We have a whole bunch of springers (cows that are about ready to calve) due in the next few weeks, and no where to go with them in the barn. So...we looked them over, and decided who might be the best option to sell at the sale barn.  We had her delivered to the barn yesterday, and today she was sold at the dairy sale.

I had to spend the morning shopping for a new dishwasher, but was finished in time to go with Jim to see her sell.  We got to the sale after she was already sold, but picked up the check (which more than paid for the new dishwasher! :) ) and watched some heifers sell.  I snapped a picture of the sale...(not our cow in the ring)...


It was a farmer date!  We stopped for lunch on the way home, and now it's just about time to head to the barn for evening milking.

I'm sitting here typing...hearing the furnace run because it's chilly inside...but hearing the birds singing out on the porch through the closed windows. They're just as glad as I am that it's SPRING!!


Tuesday, March 21, 2017

Winter? Or Spring?

A month.  That's how long it's been since I've posted.  I'm in a blogging slump right now, but stick around!

We've been keeping busy with regular stuff...you know, milking, feeding, cooking, cleaning, repeat.  The weather, however, has been very confused!

Two weeks ago we were running around in shorts and T-shirts...at least Jim was!...and last week we had a "blizzard".  Stella, the nor'easter paid us a visit on Monday evening and 'til she was gone, we had somewhere around a foot of snow.  We didn't know what to think!  It was pretty cold, but seemed frigid, considering the unusually warm weather we had all winter.

Here are a few pictures from the storm...

On Tuesday morning, just after I got up, and the snow wasn't too deep yet, I snapped this picture of the daffodils along the south side of the house...


The biggest concern for us was when the milk truck would come, and whether or not we would be ready for him.  He showed up just as we finished milking, and just as Jim was ready to hop on the skid loader to open the driveway.  It was pretty good timing, actually, because the snow was only about 6" deep at the time, so between the chains on his truck and Jim on the skid loader, he came and went with little trouble...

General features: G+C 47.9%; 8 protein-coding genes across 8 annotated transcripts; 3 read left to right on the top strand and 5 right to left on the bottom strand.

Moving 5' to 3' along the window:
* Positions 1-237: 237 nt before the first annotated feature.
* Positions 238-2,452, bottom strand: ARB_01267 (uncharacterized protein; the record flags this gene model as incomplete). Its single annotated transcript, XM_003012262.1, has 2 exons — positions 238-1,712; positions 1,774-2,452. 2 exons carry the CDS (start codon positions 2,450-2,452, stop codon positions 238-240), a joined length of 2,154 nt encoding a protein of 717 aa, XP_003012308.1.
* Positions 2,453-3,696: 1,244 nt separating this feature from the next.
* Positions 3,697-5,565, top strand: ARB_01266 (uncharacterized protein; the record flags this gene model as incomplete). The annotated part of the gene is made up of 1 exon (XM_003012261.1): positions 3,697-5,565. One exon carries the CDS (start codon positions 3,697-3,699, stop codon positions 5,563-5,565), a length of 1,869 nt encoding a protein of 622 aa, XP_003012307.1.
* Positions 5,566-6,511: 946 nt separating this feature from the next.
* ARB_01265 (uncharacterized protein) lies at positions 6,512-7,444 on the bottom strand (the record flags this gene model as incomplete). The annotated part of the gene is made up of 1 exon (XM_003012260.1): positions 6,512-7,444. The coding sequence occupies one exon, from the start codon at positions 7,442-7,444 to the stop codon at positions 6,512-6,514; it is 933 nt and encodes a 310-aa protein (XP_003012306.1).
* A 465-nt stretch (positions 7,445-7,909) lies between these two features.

That's always a relief.

When I fed the calves in the morning, I glanced in the chicken pen, and was surprised to see these hens all huddled together outside...


I have no idea what they were thinking, but there were no tracks around them, so I'm assuming that they huddled together outside all night, with the snow coming down around them.  I carried them inside the shed, where they happily joined their friends for the duration of the storm.  They're fine...and laying eggs quite happily now that the snow is gone!

I got a new phone, and was having fun taking pictures in the snow.  This is one of the hens that was outside all night...she was intrigued by her first selfie...



Now, a week later, most of the snow is gone, except for a few big piles.  It had better be...because SPRING is officially here, and I'm happy about that! While I don't like losing an hour of sleep over the change to daylight savings time, the longer daylight hours energize me.  I feel so much more motivated to get things done when there is daylight and sunshine!

One thing I've been working on the past few weeks is something called 40 Bags in 40 Days.  You may have seen postings on face book about this, or read about it online somewhere.  I'm not following it to a "T", but I'm working on cleaning out and simplifying.  It coincides with lent, and is so satisfying to me.  I've cleaned out closets, cupboards and book shelves. (why was I keeping things in my kitchen cupboards that I never use?) When I'm done cleaning out, I'm planning to scrape wall paper in the upstairs hallway.

Enough rambling...

I hope you're seeing signs of spring wherever you are!

Thursday, February 23, 2017

Balmy February...

Sometimes the farmer has to play a little, especially when February feels like springtime...


Windblown, but having fun this afternoon in the MGB...



We had almost record setting temperatures again today...73 degrees...

Is it just us, or does spring seem to be coming early everywhere?

Wednesday, February 15, 2017

A Good Winter's Night Supper...

What do you do when you remember at 4:00 pm that it's not a food co-op night, and your family is going to be hungry for supper before you know it?

You go to the freezer and pull out a package of frozen Italian sausage from Costco...throw the links in the microwave for a few minutes to thaw...cut them into 1 1/2" pieces...cook them on the stove top in just a little bit of water for a few minutes...

Wash and cut up a couple of (unpeeled because it's easier and they taste much better that way!) potatoes into bite sized pieces...